- July said "not so fast" to that potential "big bounce." Some of the data began to suggest the Fed is still a bit too early in talking about raising rates in 2015--particularly, a lack of wage growth or any promising signs of inflation. But Fed proponents maintain that low inflation is a byproduct of temporary trends in the value of the dollar and the price of oil, and that once these factors level-off, inflation will ultimately return. That side of the argument suggests that inflation could increase too quickly if the Fed hasn't already begun normalizing interest rates.
- With all of the above in mind, locking made far more sense for the entirety of May and June, and we were not shy about saying so. The second half of July saw that conversation shift toward one where multiple outcomes could once again be entertained. In other words, we went from "duck and cover!" to "let's see where this is going..."
- Bottom line, locking is always the safest bet and it was the only bet from late April through early July. Since then, there's been room for other points of view. We should know a lot more about how valid those points of view are as August and September progress.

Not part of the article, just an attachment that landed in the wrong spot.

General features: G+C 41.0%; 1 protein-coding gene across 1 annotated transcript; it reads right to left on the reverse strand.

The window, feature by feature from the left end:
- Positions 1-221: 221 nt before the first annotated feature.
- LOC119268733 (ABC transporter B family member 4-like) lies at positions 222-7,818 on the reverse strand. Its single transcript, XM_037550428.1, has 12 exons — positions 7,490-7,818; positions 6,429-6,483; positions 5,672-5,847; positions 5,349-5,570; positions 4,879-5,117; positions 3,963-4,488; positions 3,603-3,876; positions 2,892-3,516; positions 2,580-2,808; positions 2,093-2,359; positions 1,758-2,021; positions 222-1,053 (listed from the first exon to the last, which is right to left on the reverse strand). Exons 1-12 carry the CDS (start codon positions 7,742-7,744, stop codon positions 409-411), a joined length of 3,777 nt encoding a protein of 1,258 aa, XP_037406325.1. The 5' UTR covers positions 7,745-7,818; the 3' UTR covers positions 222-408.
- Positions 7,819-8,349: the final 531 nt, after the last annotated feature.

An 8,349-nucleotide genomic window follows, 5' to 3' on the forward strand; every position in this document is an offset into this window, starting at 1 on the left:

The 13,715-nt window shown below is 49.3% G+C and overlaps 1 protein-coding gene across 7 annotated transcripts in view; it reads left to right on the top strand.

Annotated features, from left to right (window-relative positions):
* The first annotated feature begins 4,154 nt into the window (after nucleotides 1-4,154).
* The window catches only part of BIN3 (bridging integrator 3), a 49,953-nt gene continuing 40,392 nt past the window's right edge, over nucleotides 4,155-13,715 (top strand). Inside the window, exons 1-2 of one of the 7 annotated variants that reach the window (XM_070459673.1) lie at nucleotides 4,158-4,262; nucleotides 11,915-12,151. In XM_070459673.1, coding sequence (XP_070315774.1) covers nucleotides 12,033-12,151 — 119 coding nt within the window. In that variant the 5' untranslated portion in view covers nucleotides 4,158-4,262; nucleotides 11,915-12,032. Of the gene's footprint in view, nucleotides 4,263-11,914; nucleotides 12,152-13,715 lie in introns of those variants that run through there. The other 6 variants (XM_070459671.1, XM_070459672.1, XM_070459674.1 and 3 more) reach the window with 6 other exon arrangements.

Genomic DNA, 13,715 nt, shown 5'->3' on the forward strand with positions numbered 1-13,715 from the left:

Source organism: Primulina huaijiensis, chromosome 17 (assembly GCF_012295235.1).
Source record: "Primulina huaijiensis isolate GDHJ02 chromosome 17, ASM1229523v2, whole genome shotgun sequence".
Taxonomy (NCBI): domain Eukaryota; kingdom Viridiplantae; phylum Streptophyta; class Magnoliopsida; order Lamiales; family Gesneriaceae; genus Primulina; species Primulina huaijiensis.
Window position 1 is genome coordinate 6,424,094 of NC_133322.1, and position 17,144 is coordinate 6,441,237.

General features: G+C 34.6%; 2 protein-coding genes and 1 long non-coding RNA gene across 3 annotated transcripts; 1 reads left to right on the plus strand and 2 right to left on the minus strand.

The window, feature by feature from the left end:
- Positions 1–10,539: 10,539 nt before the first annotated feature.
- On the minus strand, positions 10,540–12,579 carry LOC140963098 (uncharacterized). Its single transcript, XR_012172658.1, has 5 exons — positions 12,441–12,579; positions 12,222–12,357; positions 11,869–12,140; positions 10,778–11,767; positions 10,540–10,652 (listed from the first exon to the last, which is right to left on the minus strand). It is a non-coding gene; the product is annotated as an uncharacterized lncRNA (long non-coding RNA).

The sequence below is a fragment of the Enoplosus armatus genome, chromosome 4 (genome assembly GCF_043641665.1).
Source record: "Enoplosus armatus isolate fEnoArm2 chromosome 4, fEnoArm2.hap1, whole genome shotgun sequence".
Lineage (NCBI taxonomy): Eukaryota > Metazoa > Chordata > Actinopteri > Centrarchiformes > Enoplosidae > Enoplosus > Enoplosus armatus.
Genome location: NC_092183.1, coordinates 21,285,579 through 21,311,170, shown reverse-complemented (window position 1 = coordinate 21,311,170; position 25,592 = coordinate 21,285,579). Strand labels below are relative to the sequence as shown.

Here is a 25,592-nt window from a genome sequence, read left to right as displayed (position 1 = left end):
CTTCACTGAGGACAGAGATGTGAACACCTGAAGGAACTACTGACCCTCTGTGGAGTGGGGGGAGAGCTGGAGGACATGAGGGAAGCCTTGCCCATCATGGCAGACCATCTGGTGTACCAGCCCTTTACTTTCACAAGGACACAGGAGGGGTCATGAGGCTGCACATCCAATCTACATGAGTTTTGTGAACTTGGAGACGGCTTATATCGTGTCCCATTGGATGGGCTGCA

- As always, please keep in mind that the rates discussed generally refer to what we've termed 'best-execution' (that is, the most frequently quoted, conforming, conventional 30yr fixed rate for top tier borrowers, based not only on the outright price, but also 'bang-for-the-buck.' Generally speaking, our best-execution rate tends to connote no origination or discount points--though this can vary--and tends to predict Freddie Mac's weekly survey with high accuracy. It's safe to assume that our best-ex rate is the more timely and accurate of the two due to Freddie's once-a-week polling method).